Tao, R. (Rongjia); Tao, R. (Rongjia); Burkhardt, T. W. (Theodore W.), 1940-; Wu, Xifan; Chen, Jimmy; Zhang, Huichun (Judy) (Temple University. Libraries, 2015)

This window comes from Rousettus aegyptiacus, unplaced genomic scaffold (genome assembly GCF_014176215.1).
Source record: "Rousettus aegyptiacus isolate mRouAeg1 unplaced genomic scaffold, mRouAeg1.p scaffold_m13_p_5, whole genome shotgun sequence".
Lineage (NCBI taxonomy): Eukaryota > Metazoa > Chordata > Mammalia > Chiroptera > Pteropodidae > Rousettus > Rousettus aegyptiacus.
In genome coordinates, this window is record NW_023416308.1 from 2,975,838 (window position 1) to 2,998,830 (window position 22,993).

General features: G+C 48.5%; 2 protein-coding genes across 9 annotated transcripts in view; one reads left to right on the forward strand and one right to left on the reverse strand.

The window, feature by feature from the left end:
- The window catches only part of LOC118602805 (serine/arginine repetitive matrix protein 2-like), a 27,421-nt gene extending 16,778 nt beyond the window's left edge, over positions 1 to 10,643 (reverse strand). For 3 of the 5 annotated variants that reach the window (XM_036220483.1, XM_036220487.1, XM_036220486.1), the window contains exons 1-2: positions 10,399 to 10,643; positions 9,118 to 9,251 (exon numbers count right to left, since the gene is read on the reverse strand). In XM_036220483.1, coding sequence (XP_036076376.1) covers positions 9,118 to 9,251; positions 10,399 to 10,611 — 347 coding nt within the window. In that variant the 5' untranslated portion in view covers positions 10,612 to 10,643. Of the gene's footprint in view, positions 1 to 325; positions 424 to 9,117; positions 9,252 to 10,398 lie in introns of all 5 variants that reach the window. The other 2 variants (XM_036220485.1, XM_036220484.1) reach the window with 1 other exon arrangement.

Small-angle neutron scattering (SANS) is a very powerful laboratory technique for micro structure research which is similar to the small angle X-ray scattering (SAXS) and light scattering for microstructure investigations in various materials. In small-angle neutron scattering (SANS) technique, the neutrons are elastically scattered by changes of refractive index on a nanometer scale inside the sample through the interaction with the nuclei of the atoms present in the sample. Because the nuclei of all atoms are compact and of comparable size, neutrons are capable of interacting strongly with all atoms. This is in contrast to X-ray techniques where the X-rays interact weakly with hydrogen, the most abundant element in most samples. The SANS refractive index is directly related to the scattering length density and is a measure of the strength of the interaction of a neutron wave with a given nucleus. It can probe inhomogeneities in the nanometer scale from 1nm to 1000nm. Since the SANS technique probes the length scale in a very useful range, this technique provides valuable information over a wide variety of scientific and technological applications, including chemical aggregation, defects in materials, surfactants, colloids, ferromagnetic correlations in magnetism, alloy segregation, polymers, proteins, biological membranes, viruses, ribosome and macromolecules. Quoting the Nobel committee, when awarding the prize to C. Shull and B. Brockhouse in 1994: “Neutrons tell you where the atoms are and what the atoms do”. At NIST, there is a single beam of neutrons generated from either reactor or pulsed neutron source and selected by velocity selector. The beam passes through a neutron guide then scattered by the sample. After the sample chamber, there are 2D gas detectors to collect the elastic scattering information. SANS usually uses collimation of the neutron beam to determine the scattering angle of a neutron, which results in an even lower signal-to-noise ratio for data that contains information on the properties of a sample. We can analyze the data acquisition from the detectors and get the information on size, shape, etc. This is why we choose SANS as our research tool. The world’s top energy problems are security concerns, climate concerns and environmental concerns. So far, oil (37%) is still the No.1 fuel in world energy consumption (Oil 37%, Coal 25%, Bio-fuels 0.2%, Gas 23%, Nuclear 6%, Biomass 4%, Hydro 3%, Solar heat 0.5%, Wind 0.3%, Geothermal 0.2% and Solar photovoltaic 0.04%). Even more and more alternative energy: bio-fuels, nuclear and solar energy will be used in the future, but nuclear energy has a major safety issue after the Japanese Fukushima I nuclear accidents, and other energies contribute only a small percent. Thus, it is very important to improve the efficiency and reduce the population of petroleum products. There is probably one thing that we can all agree on: the world’s energy reserves are not unlimited. Even though it is limited, only 30% of the oil reserves is conventional oil, so in order to produce, transport, and refine of heavy crude oil without wasting huge amounts of energy, we need to reduce the viscosity without using high temperature stream heating or diluent; As more and more off-shore oil is exploited at that we need reduce the viscosity without increasing temperature. The whole petroleum consumed in U.S. in 2009 was 18.7 million barrels per day and 35% of all the energy we consumed. Diesel is one of the very important fossil fuel which is about 20% of petroleum consumed. Most of the world's oils are non-conventional, 15 % of heavy oil, 25 % of extra heavy oil, 30 % of the oil sands and bitumen, and the conventional oil reserves is only 30%. The oil sand is closely related to the heavy crude oil, the main difference being that oil sands generally do not flow at all. For efficient energy production and conservation, how to lower the liquated fuel and crude oil viscosity is a very important topic. Dr. Tao with his group at Temple University, using his electro or magnetic rheological viscosity theory has developed a new technology, which utilizes electric or magnetic fields to change the rheology of complex fluids to reduce the viscosity, while keeping the temperature unchanged. After we successfully reduced the viscosity of crude oil with field and investigated the microstructure changing in various crude oil samples with SANS, we have continued to reduce the viscosity of heavy crude oil, bunker diesel, ultra low sulfur diesel, bio-diesel and crude oil and ultra low temperature with electric field treatment. Our research group developed the viscosity electrorheology theory and investigated flow rate with laboratory and field pipeline. But we never visualize this aggregation. The small angle neutron scattering experiment has confirmed the theoretical prediction that a strong electric field induces the suspended nano-particles inside crude oil to aggregate into short chains along the field direction. This aggregation breaks the symmetry, making the viscosity anisotropic: along the field direction, the viscosity is significantly reduced. The experiment enables us to determine the induced chain size and shape, verifies that the electric field works for all kinds of crude oils, paraffin-based, asphalt-based, and mix-based. The basic physics of such field induced viscosity reduction is applicable to all kinds of suspensions.